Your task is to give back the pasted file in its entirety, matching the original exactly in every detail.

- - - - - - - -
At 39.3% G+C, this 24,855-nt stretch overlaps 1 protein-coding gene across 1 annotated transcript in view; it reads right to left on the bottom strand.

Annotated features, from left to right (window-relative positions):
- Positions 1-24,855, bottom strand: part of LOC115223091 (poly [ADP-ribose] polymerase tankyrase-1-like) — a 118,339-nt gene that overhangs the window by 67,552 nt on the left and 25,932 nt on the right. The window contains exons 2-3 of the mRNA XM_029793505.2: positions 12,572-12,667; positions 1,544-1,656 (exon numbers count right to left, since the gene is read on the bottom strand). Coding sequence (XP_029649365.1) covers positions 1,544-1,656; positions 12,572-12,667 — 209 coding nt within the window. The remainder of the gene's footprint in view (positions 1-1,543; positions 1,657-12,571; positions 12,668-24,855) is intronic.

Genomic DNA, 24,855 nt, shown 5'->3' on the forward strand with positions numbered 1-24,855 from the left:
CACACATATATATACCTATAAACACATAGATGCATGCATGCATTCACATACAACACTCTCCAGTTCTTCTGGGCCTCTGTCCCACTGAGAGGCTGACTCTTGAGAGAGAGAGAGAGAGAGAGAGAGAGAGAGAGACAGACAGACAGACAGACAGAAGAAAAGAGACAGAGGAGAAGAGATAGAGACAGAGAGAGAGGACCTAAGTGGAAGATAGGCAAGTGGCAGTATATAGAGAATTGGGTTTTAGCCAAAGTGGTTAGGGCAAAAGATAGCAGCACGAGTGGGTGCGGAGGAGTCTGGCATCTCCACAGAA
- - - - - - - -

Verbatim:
At 39.3% G+C, this 24,855-nt stretch overlaps 1 protein-coding gene across 1 annotated transcript in view; it reads right to left on the bottom strand.

Annotated features, from left to right (window-relative positions):
- Positions 1-24,855, bottom strand: part of LOC115223091 (poly [ADP-ribose] polymerase tankyrase-1-like) — a 118,339-nt gene that overhangs the window by 67,552 nt on the left and 25,932 nt on the right. The window contains exons 2-3 of the mRNA XM_029793505.2: positions 12,572-12,667; positions 1,544-1,656 (exon numbers count right to left, since the gene is read on the bottom strand). Coding sequence (XP_029649365.1) covers positions 1,544-1,656; positions 12,572-12,667 — 209 coding nt within the window. The remainder of the gene's footprint in view (positions 1-1,543; positions 1,657-12,571; positions 12,668-24,855) is intronic.

Genomic DNA, 24,855 nt, shown 5'->3' on the forward strand with positions numbered 1-24,855 from the left:
CACACATATATATACCTATAAACACATAGATGCATGCATGCATTCACATACAACACTCTCCAGTTCTTCTGGGCCTCTGTCCCACTGAGAGGCTGACTCTTGAGAGAGAGAGAGAGAGAGAGAGAGAGAGAGAGACAGACAGACAGACAGACAGAAGAAAAGAGACAGAGGAGAAGAGATAGAGACAGAGAGAGAGGACCTAAGTGGAAGATAGGCAAGTGGCAGTATATAGAGAATTGGGTTTTAGCCAAAGTGGTTAGGGCAAAAGATAGCAGCACGAGTGGGTGCGGAGGAGTCTGGCATCTCCACAGAA